Live music in pubs will not be impacted by ticket requirement

Live music in pubs will not be impacted by ticket requirement

Lo Qi from the Hypnotic Brass Ensemble playing bass at the Guinness Cork Jazz Festival opening night in the Metropole Hotel, Cork. It has been confirmed that live music in pubs will not be affected by the requirement for nightclubs and late-night venues to be all-ticket. Picture: Darragh Kane

Live music in pubs will not be impacted by the latest Government requirement for nightclubs and late-night venues to be all-ticket from this week.

With confusion leading to frustration, it was confirmed that venues that do not have dancefloors will be exempt from the new rules.

However, all nightclub events must be ticketed. The guidelines said that, alongside having a Covid-19 certificate and photographic ID, anyone attending a nightclub will need to have bought a ticket in advance.

The industry will meet with officials from the Department of Arts, Culture and Tourism and the Department of Enterprise on Tuesday to finalise the new guidance for venues, which will be published on Wednesday.

One Government source said that ticketing was "effectively a ticket to a dancefloor" because of the added risk perceived in dancing, with patrons maskless and close together.

A spokesperson for the Licensed Vintners Association said that the first weekend of nightclub trade in nearly 600 days had gone well, but that the ticketing requirement has created uncertainty about how it will function.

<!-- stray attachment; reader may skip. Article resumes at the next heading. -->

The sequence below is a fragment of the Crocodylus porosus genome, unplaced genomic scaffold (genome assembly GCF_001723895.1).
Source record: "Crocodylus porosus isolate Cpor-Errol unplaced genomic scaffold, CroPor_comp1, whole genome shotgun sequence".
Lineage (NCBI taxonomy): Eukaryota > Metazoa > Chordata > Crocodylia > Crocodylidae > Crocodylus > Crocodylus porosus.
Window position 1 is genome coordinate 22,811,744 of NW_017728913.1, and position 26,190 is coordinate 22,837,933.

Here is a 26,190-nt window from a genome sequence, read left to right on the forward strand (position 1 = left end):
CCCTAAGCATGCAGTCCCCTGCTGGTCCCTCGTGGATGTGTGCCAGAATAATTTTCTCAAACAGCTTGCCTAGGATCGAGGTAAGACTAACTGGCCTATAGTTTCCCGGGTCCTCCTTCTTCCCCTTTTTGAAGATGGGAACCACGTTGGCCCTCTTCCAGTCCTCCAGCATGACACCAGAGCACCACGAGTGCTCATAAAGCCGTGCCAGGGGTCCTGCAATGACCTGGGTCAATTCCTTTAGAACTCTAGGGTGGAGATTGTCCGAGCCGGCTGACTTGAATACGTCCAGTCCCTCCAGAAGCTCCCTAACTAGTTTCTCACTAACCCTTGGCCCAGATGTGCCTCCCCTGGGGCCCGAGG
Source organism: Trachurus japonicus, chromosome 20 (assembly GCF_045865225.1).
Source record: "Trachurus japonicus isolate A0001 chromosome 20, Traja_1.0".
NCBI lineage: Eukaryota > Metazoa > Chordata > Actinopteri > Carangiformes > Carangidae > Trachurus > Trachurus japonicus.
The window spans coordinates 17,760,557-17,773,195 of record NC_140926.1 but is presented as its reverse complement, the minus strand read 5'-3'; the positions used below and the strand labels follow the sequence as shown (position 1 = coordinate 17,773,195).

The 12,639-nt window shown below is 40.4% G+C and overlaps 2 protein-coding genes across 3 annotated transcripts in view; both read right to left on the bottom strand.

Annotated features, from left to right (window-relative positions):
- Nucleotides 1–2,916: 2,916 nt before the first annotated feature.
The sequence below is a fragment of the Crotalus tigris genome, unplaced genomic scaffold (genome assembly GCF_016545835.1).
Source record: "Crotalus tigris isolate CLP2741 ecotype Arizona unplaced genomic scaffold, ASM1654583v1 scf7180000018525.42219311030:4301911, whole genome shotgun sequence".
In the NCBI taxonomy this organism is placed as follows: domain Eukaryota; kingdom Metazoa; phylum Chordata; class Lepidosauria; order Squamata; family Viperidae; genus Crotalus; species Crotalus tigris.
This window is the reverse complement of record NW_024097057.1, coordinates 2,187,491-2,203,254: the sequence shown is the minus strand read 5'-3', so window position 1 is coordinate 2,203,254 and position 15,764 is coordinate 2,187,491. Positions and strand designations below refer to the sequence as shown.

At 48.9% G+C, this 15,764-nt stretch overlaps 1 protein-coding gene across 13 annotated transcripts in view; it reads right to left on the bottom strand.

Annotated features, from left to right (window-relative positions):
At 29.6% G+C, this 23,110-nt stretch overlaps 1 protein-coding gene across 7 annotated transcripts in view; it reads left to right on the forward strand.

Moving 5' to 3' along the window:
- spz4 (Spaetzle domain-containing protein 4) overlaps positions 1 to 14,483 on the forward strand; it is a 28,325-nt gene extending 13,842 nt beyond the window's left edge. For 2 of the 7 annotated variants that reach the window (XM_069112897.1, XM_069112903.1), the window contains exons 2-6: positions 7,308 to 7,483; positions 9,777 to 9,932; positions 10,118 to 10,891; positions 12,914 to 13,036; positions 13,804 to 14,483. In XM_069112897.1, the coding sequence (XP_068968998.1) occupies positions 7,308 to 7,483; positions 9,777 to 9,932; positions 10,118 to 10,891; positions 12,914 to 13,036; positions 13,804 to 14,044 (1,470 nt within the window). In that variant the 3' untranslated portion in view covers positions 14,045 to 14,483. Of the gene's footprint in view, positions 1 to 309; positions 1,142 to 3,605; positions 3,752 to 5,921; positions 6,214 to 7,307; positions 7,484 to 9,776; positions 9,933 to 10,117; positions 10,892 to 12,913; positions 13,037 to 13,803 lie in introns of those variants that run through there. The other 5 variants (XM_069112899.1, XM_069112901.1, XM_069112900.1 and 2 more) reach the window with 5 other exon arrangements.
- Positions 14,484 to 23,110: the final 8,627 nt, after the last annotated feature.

“In terms of how the first weekend has gone, the initial reaction has been one of happiness. Happiness from the late bars and nightclubs who have reopened, happiness from the DJs and musicians who have finally been able to get back performing, and happiness from the customers who can once again enjoy late-night hospitality.

“However, there remains significant uncertainty around the upcoming regulations, which the sector operated without this weekend.

“We look forward to sitting down with Government again on Tuesday. Hopefully, there will be a commonsense approach adopted which delivers practical solutions, along with a consistency of position which allows for the substantive anomalies to be addressed.”

As pressure on the Government grows, Pippa Hackett, the Green Party's minister of state for land use and biodiversity, said there are still anomalies to be ironed out but insisted decisions had to be made based on the upward trend in Covid numbers.

"There are anomalies, there are things to be ironed out and we are continuing to do that, but we have seen the sector itself has been closed for over 600 days," said Ms Hackett. "We are trying now to move to a situation where we can live with Covid."

Yesterday, public health officials confirmed 1,725 new cases of Covid. There were 473 Covid patients in hospital, of which 97 were in intensive care. That compares to Saturday's figure of 2,427 new cases of Covid, with 449 people with the virus in hospital and 93 in intensive care.

Healthcare workers

The Irish Nurses and Midwives Organisation (INMO) called for booster shots of vaccines to be made available to healthcare workers.

INMO general secretary Phil Ní Sheaghdha said the prevalence of the virus was still high among healthcare workers, with over 1,800 out of work at the moment.

"In the last month, over 371 nurses and midwives were infected," she said. "This accounts for over 26.2% of all healthcare workers infected in the last month.

“The level of infection rate of healthcare workers is going in the wrong direction, and it is especially concerning given the time of year. 

"The reported workplace outbreaks are highest in workplaces that are described as healthcare settings, including acute hospitals. Clearly, this increases the risks for those working in these environments."

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